The "refereed" or "peer review" status of a journal comes from the Ulrichsweb Global Serials Directory (http://ulrichsweb.serialssolutions.com/), as supplied by the publisher. The term refers to the system of critical evaluation of manuscripts/articles by professional colleagues or peers. The content of refereed publications is sanctioned, vetted, or otherwise approved by a peer-review or editorial board. The peer-review and evaluation system is utilized to protect, maintain, and raise the quality of scholarly material published in serials. Publications subject to the referee process are assumed, then, to contain higher quality content than those that are not.
Peer Reviewed Journal Article

Surface of localized pleural plaques quantitated by computed tomography scanning: No relation with cumulative asbestos exposure and no effect on lung function

Authors: van Cleemput, J; de Raeve, H; Verschakelen, JA; Rombouts, J; Lacquet, LM; Nemery, B (2001) American Journal of Respiratory and Critical Care Medicine 163:705-710. HERO ID: 783706

[Less] To evaluate if there is a relation between the size of asbestos plaques and the level of past exposure . . . [More] To evaluate if there is a relation between the size of asbestos plaques and the level of past exposure and pulmonary function, we measured the surface of localized pleural plaques found on high-resolution (HR) CT scan, using a computerized video display unit-imaging system, in 73 workers (mean age, 43.5 yr) who had worked from 23 to 27 yr in an asbestos-cement factory. Their estimated cumulative exposure to asbestos ranged from 16.4 to 98.7 fiber-years/ ml (mean, 26.3 fiber-years/ml). Lung function measurements included lung volumes, maximal expiratory flows, and diffusing capacity. A control group of 21 workers was examined by the same procedures. Plaques were detected by CT in 51 (70%) asbestos-exposed subjects and in none of the control subjects. The average calculated plaque surface was 47.9 +/- 61.7 cm2 (median, 22.1 cm2; range, 0 to 278.4 cm2). There was no relation between plaque surface and cumulative asbestos exposure (p = 0.24). In the 51 subjects with pleural plaques, the surface of the pleural lesions was not related to cumulative asbestos exposure, or to smoking history or time since first exposure. Neither the presence nor the extent of the plaques was correlated with lung function parameters.

The "refereed" or "peer review" status of a journal comes from the Ulrichsweb Global Serials Directory (http://ulrichsweb.serialssolutions.com/), as supplied by the publisher. The term refers to the system of critical evaluation of manuscripts/articles by professional colleagues or peers. The content of refereed publications is sanctioned, vetted, or otherwise approved by a peer-review or editorial board. The peer-review and evaluation system is utilized to protect, maintain, and raise the quality of scholarly material published in serials. Publications subject to the referee process are assumed, then, to contain higher quality content than those that are not.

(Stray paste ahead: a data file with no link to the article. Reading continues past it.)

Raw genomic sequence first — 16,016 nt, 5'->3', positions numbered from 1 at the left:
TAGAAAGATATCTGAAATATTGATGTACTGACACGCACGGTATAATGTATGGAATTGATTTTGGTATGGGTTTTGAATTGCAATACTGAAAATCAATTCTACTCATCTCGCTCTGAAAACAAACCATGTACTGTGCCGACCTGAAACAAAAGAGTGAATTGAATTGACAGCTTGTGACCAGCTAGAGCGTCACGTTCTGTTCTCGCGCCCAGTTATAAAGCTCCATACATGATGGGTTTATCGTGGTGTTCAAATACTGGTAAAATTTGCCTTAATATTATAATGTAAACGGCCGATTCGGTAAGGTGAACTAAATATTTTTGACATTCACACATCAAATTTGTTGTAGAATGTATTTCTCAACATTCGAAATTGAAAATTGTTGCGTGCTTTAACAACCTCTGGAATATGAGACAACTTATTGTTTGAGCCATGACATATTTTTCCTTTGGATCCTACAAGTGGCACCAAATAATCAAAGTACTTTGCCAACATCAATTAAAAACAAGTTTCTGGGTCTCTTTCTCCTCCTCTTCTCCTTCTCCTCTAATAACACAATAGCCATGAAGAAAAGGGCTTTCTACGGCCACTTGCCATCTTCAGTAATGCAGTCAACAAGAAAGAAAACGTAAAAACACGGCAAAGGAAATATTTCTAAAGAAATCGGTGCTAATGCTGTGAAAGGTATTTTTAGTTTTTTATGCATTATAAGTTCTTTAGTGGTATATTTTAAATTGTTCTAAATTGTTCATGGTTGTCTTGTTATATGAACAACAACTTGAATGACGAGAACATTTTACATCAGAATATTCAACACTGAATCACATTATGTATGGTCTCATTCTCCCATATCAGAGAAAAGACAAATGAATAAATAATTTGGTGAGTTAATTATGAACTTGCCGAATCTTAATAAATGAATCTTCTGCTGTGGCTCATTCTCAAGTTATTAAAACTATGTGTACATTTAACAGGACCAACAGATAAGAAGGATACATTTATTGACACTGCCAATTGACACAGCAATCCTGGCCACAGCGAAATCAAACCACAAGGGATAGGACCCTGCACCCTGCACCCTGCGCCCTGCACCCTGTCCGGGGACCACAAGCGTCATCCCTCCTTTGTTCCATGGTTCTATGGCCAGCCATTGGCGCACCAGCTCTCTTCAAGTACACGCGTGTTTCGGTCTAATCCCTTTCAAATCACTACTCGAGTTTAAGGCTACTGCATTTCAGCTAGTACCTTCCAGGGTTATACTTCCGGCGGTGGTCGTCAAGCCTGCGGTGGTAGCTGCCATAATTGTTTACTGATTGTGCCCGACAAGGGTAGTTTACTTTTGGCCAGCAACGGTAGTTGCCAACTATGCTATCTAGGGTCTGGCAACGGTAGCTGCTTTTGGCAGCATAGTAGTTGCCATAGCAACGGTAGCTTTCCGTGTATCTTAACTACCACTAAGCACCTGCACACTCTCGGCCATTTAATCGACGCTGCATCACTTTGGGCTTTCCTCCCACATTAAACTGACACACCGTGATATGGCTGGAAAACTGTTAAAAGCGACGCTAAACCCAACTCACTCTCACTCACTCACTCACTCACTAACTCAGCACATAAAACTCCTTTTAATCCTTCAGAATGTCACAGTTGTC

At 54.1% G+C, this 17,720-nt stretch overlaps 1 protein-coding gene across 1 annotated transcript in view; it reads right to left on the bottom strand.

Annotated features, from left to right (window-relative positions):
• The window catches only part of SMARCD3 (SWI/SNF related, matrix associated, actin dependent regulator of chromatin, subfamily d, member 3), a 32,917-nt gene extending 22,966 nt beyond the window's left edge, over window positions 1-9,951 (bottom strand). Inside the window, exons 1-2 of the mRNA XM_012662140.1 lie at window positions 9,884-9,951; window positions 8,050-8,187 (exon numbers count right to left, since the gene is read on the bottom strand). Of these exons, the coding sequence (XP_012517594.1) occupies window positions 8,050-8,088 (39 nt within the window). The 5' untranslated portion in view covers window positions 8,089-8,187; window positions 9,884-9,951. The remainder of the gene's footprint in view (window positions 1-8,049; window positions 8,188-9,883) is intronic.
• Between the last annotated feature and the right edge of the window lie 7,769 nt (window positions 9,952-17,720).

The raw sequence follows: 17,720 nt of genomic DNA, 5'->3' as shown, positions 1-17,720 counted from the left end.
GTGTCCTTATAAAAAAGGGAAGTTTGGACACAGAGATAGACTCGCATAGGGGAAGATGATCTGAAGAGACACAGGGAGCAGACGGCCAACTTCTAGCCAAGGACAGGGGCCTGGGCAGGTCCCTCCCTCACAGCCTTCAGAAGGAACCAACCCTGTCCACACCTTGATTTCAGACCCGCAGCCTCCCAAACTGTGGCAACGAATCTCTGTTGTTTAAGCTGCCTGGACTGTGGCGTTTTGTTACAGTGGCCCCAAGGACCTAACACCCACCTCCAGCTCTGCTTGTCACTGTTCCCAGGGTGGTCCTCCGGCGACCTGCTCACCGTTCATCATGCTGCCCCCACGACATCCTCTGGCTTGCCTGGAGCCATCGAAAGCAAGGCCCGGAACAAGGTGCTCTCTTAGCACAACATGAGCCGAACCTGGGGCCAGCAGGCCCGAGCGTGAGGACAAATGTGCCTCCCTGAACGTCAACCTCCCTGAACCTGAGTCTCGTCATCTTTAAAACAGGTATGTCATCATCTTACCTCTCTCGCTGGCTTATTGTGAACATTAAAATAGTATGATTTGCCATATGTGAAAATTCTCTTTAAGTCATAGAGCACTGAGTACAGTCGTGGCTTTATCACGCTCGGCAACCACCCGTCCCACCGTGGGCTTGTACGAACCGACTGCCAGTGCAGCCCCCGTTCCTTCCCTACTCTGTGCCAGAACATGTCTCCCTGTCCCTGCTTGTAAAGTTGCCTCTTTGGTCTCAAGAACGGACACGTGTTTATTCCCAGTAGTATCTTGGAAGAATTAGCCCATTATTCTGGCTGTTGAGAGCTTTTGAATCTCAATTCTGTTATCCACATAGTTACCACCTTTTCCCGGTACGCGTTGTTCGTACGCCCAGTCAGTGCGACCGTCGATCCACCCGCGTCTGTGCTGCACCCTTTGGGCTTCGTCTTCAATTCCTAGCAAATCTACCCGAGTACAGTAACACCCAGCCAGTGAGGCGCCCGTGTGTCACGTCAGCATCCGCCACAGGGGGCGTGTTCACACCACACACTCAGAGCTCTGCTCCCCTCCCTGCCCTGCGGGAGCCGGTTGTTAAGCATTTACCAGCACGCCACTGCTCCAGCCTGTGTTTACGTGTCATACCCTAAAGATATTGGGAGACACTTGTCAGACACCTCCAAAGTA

Peer Reviewed Journal Article

High-resolution computed tomography abnormalities in ex-insulators annually exposed to asbestos dust

Authors: Soulat, JM; Lauque, D; Esquirol, Y; Déprés, M; Giron, J; Claudel, R; Carles, P (1999) American Journal of Industrial Medicine 36:593-601. HERO ID: 783738

[Less] Background: characterize To the effects of high asbestos exposure during annual periods of insulation. Method: . . . [More] Background: characterize To the effects of high asbestos exposure during annual periods of insulation.

Method: 170 ex-workers underwent clinical examination, spirometry, standard chest X-rays and high-resolution computed tomography (HRCT). Asbestos exposure was retrospectively assessed for latency, duration, and intensity.

Results: Sixty-six percent of these workers were annually exposed to high concentrations of asbestos dust. Respiratory symptoms were mild. One hundred and nineteen subjects had pleural or pulmonary changes on HRCT, compatible with asbestos exposure. Localized pleural thickening was found in 113 subjects (66.5%); pulmonary nodules or lines in 35 (20.6%). The presence of pleural plaques was linked to intensity of asbestos exposure (P <.01), and length of employment (P <.05). Parenchymal lesions were related to intensity (P <.05) and duration of exposure (P <.05). Lung function of subjects with X-ray changes was not significantly altered.

Conclusions: Annual asbestos exposure led to a high prevalence of pleural plaques and to mild parenchymal anomalies.

The "refereed" or "peer review" status of a journal comes from the Ulrichsweb Global Serials Directory (http://ulrichsweb.serialssolutions.com/), as supplied by the publisher. The term refers to the system of critical evaluation of manuscripts/articles by professional colleagues or peers. The content of refereed publications is sanctioned, vetted, or otherwise approved by a peer-review or editorial board. The peer-review and evaluation system is utilized to protect, maintain, and raise the quality of scholarly material published in serials. Publications subject to the referee process are assumed, then, to contain higher quality content than those that are not.
Peer Reviewed Journal Article

Effect of asbestos-related pleural fibrosis on excursion of the lower chest wall and diaphragm